Rugby Sevens


By: Britnei Bilhete

A referee blows his whistle to end a Humber-Sheridan women’s rugby sevens match at the OCAA’s very first season opener. “That’s it?” one spectator says to another. “Yep,” she responds “if you blink, you’ll miss it.”

Unlike the traditional game of rugby that lasts 80 minutes long, sevens is much quicker as it consists of two seven-minute halves, while the other major difference is the number of players on each team; seven compared to 15 respectively. Seneca’s pivot Sarah Givens said she loved the new sport just moments after her first game. “You can give your all for seven minutes,” she said happily. “I’ve never played before so it’s exciting.”

Sevens’ fast and physical spirit seems to have contributed to its recent popularity boost on an international level. This summer in Rio, rugby sevens made its Olympic debut. In 2015 at the Pan Am Games hosted in Toronto, women’s rugby sevens was introduced to the program for the first time. Now, the OCAA is following suit.

“From the OCAA’s perspective [we were] trying to determine a sport we can especially get female participation in,” says OCAA vice-president of programs Wayne Fish. “There doesn’t seem to be as many club programs for women’s rugby and so this seems to be a sport that is growing very quickly … [and] at the high school level as well.”

Many women’s rugby teams within the OCAA were scrambling to rally a typical team of 30. It was especially difficult to find participation at schools that emphasized arts-based programs, such as Sheridan College where Tamara Dixon coaches the women’s rugby team and Fish also acts as varsity sport coordinator. “With fifteens there’s a struggle to get 30 players out,” says Dixon. “When you have girls with responsibilities with their co-op placements or their work responsibilities or their family responsibilities, they can’t make the weekday games and then you’re running short to a game.” Worst case scenario: “You might be going into a game with 19 players.” Fewer athletes on hand means fewer substitutions when others are fatigued or injured.

Dixon, who is a former rugby sevens player, says she appreciates the introduction firstly because a faster game means less contact which ‘means less opportunity for injury’. Although her reasoning seems logical, it may be, unfortunately, theoretical.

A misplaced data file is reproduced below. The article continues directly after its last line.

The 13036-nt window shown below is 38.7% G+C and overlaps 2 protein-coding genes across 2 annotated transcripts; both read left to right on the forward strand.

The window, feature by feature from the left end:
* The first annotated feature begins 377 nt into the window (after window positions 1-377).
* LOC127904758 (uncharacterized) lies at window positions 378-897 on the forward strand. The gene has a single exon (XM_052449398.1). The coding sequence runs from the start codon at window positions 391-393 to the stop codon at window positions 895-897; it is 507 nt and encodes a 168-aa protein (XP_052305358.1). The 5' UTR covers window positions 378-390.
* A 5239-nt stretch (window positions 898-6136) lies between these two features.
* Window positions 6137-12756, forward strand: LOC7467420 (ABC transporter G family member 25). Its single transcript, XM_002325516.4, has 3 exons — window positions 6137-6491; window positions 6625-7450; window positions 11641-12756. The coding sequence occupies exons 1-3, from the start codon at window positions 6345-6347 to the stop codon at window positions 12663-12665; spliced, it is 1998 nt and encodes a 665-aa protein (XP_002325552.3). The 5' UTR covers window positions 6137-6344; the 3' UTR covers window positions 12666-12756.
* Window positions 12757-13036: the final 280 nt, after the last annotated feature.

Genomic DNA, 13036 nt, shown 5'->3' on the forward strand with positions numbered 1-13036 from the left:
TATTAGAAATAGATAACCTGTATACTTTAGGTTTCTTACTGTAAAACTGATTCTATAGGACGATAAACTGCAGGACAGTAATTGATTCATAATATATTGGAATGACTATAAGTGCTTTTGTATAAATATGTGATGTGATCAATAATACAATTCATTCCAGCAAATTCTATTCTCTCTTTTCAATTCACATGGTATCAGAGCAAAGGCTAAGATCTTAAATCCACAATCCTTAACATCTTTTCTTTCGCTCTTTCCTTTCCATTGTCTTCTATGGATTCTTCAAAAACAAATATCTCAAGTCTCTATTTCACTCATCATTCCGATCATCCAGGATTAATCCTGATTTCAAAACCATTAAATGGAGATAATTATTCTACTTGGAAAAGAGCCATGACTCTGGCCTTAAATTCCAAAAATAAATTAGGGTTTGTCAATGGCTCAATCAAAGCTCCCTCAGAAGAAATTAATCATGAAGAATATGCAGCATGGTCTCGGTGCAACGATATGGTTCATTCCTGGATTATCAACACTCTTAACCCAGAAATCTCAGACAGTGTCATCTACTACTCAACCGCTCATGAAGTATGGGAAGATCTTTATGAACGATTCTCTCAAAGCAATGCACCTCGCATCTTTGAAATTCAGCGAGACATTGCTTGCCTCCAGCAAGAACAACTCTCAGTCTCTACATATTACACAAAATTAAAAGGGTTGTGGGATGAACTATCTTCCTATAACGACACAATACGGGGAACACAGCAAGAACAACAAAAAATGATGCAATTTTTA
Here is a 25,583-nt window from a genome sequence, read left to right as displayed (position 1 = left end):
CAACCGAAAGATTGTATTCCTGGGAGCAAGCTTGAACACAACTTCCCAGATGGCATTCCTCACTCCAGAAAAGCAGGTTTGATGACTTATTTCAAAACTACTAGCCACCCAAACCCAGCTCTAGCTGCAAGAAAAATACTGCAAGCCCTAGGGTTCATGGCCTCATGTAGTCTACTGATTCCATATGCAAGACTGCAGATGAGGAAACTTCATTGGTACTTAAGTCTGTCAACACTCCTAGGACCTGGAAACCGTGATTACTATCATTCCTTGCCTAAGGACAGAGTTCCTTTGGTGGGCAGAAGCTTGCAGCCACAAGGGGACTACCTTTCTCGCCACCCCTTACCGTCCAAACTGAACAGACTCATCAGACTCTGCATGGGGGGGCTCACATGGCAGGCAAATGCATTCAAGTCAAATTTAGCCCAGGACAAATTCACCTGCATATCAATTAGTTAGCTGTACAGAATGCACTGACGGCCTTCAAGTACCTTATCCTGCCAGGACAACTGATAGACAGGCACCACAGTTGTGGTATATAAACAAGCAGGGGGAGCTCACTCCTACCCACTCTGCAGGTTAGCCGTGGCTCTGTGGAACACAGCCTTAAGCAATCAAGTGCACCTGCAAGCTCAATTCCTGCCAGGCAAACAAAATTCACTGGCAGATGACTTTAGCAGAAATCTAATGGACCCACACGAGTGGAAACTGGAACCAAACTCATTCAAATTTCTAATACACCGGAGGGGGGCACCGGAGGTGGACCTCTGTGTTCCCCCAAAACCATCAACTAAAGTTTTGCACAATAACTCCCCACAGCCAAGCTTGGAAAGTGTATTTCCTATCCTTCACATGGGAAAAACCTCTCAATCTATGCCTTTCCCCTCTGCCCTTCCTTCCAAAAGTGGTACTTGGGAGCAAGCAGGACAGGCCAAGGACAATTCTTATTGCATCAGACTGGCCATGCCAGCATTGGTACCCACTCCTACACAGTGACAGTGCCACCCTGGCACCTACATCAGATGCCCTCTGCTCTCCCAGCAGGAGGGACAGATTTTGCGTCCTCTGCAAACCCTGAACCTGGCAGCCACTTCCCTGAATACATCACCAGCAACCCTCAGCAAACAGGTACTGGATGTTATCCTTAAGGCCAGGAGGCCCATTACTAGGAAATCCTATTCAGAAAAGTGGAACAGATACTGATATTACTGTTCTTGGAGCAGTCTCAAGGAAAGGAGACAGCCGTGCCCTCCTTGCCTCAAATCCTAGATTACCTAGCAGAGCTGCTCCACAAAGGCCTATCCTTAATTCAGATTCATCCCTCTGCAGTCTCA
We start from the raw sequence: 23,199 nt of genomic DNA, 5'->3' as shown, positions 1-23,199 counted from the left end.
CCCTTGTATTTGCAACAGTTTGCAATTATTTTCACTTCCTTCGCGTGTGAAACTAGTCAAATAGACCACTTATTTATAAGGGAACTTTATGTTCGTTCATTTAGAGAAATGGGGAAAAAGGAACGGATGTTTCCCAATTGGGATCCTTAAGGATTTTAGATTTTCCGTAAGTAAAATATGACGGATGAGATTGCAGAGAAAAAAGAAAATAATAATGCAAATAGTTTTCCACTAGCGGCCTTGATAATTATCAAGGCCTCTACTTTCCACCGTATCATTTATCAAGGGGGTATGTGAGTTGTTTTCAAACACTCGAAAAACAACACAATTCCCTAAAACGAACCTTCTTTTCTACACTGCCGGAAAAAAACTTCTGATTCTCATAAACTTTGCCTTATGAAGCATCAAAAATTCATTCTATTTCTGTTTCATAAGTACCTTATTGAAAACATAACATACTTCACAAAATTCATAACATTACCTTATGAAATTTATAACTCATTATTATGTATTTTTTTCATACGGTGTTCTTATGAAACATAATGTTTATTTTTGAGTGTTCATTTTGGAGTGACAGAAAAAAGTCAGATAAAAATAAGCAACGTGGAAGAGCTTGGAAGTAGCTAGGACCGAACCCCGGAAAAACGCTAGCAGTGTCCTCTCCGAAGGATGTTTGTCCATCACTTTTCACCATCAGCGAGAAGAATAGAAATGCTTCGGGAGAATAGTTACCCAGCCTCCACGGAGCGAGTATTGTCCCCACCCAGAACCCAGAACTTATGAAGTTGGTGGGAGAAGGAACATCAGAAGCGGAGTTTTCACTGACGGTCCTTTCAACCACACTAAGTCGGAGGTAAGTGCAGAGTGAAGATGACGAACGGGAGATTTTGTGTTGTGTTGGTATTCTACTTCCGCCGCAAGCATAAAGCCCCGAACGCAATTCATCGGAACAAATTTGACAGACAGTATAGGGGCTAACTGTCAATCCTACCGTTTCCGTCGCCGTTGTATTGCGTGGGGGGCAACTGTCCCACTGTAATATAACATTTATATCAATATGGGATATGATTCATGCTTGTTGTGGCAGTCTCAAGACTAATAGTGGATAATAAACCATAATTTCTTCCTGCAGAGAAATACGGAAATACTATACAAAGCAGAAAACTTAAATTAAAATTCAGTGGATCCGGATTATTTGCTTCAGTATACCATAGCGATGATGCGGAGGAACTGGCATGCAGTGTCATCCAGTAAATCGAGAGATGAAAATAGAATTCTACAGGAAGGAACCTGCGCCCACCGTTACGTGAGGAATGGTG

According to a British Journal of Sports Medicine study, researchers discovered an interesting find. While watching England’s women’s rugby sevens Squad during the 2014 World Cup, they found ‘match injury incidence in this small cohort was higher than in women’s fifteens’. The number of injuries that occurred during practices were also higher.

Though Fish says it’s still too early to tell what kind of injury trends there will be in the OCAA’s sevens league, during fifteens regular season of this year Loyalist college withdrew from the competition because of, what a post on their website indicates, a string of serious injuries within the team. Safety was the main reason the team folded; which was compromised in in part by the numbers of players on the team – only 18 out of 30 positions were filled.

For the fifteens season champions Fleming Knights, Loyalists drop out meant less competition for them. And that left them feeling frustrated. “It does feel better knowing that you defeated the whole OCAA rather than just the half that decided to play fifteens,” says Knights rugby coach Shannon Burton.

Since there was only three contenders at the championship game, every team medalled. Fleming was awarded an OCAA medal for a fourth-straight season. But this win didn’t sit like the others.

“Humber always had a strong program,”  says Burton.  “If they had put together a fifteens team some say maybe they would have beat us. There’s that thought ‘You didn’t beat everyone.’”

In fifteens defence, Burton says her team stuck with the traditional choice because “fifteens allows a larger variety of players to participate. When you go down to sevens there’s a type of player you’re cutting that opportunity out for.”

Dixon agrees it is a different game. “So a lot of the girls are experiencing more high intense running than in fifteens where it’s run, go, run, go, run go.” She says many of the fifteens players would struggle with the transition.

“For sevens, for the crowd, it’s a better game to  watch. It’s more

The rugby sevens season wrapped up with Humber’s women taking gold.